I think my triac batch is defective

Thread Starter

mariosergio

Joined Feb 23, 2018
23
Hello everyone

I've designed a circuit for dimming lamps with a triac (home automation). Everything was great and I also manage to produce a small batch, that got sold and installed at some houses. I always knew my product would cause some lamps to flicker, when operating on very specific conditions. It was not a huge issue because increasing or decreasing the dimm just a little, makes the flicker goes away, and also it only happens with some of the LED lamps, not all of them.
Right now I'm planning a production of a second batch, and I decided to get rid of that problem for once. I've been troubleshooting the circuit for a week, and I'm getting closer..
I notice that the problem only occurs when using triacs of a specific batch. If I switch to another batch of the same product, everything works just fine.

The triac I'm using is the ST BTA16-600BW.

The 'OK' product reads:
BTA16-600BW
GK01P VU
CHN 331

The 'Falt' product reads:
BTA16-600BW
GK04R VU
CHN 940

1) Datasheet doesn't say a thing about the markings below the product code. Does anyone know more about it?
2) Is it possible that the 'OK' product was just made 'stronger', so it resists to some mistake I made in my circuit?
3) Is there a place to check if a batch is known to be 'bad'? Like a recall for electronic components?



Thanks a lot for any help!!
 

Ian0

Joined Aug 7, 2020
10,253
Running LED luminaires from phase-fired dimmers is always going to be problematic.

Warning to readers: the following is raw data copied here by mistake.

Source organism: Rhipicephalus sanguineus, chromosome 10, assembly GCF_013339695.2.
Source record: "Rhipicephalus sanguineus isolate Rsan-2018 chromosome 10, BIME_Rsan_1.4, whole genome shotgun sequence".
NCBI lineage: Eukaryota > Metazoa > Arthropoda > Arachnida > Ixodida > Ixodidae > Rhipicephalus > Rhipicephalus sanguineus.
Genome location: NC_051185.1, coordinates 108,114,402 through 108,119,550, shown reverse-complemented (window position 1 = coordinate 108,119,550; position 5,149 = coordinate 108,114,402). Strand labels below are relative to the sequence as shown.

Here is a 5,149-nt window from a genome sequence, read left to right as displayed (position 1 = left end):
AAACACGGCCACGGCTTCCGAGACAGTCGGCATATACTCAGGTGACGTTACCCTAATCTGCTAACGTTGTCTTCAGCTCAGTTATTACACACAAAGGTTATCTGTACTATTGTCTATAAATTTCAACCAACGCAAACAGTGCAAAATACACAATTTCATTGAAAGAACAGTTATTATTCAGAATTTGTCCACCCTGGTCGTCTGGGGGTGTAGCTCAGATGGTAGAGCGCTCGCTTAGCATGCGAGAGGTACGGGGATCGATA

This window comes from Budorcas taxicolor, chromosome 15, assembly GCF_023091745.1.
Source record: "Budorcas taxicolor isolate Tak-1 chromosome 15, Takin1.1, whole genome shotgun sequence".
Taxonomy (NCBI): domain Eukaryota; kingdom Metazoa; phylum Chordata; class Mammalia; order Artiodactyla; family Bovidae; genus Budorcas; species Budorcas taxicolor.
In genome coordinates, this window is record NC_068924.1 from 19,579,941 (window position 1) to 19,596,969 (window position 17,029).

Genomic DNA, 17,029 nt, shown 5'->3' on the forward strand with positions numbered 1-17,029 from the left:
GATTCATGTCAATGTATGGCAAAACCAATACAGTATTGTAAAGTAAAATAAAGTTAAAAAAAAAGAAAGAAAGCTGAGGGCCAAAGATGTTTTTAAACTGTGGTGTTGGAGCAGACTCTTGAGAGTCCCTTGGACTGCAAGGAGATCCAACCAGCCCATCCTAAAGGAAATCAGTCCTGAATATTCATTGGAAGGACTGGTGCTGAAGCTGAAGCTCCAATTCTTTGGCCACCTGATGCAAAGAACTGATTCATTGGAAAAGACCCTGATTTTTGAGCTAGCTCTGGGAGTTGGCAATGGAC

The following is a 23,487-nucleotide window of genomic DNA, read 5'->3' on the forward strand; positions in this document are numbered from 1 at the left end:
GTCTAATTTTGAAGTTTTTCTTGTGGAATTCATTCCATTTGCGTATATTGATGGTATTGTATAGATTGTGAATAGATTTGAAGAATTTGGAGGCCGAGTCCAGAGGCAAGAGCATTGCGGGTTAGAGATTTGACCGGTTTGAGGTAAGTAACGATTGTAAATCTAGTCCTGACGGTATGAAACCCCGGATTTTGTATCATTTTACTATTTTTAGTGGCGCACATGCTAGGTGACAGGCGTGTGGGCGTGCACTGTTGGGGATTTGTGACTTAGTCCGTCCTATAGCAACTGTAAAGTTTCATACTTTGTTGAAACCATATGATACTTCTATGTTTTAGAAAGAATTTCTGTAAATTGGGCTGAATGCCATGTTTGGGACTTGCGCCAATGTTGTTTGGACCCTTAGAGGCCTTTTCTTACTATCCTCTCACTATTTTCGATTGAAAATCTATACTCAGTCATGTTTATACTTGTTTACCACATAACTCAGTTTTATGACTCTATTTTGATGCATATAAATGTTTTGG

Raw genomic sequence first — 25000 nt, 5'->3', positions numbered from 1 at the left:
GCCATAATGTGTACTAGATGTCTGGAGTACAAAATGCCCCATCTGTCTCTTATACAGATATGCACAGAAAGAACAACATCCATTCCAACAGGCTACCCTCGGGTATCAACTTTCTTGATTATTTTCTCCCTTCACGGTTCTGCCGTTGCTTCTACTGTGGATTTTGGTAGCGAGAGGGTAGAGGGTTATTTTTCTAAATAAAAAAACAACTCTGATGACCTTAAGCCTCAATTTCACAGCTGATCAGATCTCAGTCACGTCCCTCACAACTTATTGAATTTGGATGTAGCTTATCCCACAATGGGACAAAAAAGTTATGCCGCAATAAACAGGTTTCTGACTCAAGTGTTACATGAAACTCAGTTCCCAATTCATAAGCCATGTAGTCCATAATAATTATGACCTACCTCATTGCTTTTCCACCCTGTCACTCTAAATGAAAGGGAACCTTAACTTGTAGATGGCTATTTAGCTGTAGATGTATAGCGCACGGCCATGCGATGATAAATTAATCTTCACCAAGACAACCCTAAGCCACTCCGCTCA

There is no standard for how an LED luminaire is to perform for it to be classes as “dimmable”, and the phase-fired dimmer predates the LED luminaire by many decades. if there is nothing weird about your dimmer circuit, then I suspect that the problem lies with the LED luminaires. Either people are trying to dim luminaires that are not dimmable, or those that are labelled “dimmable” are perhaps not quite so dimmable as they should be.
I’ve also never known SGS-Thomson make a bad triac: the BW types being particularly robust.
Post your triac circuit, so we can see if there is anything weird about it.
 

Ian0

Joined Aug 7, 2020
10,253
Some lamps are made specifically to allow them to be dimmed with triac dimmers. Such lamps are called “dimmable”.
The problem is - to misquote George Orwell - some are more dimmable than others.
If the output waveform from the dimmer has no jitter on the leading edges, then the fault is in the luminaire.
My guess is that the customer has bought named brand luminaires in fancy boxes, and therefore he believes that they must be perfect and the small company that supplied the control gear must be at fault.
It’s also far easier to go after the small company, because the small company generally gives a damn about whether their product works.
 

Thread Starter

mariosergio

Joined Feb 23, 2018
23
Hi folks, and thanks for the reply!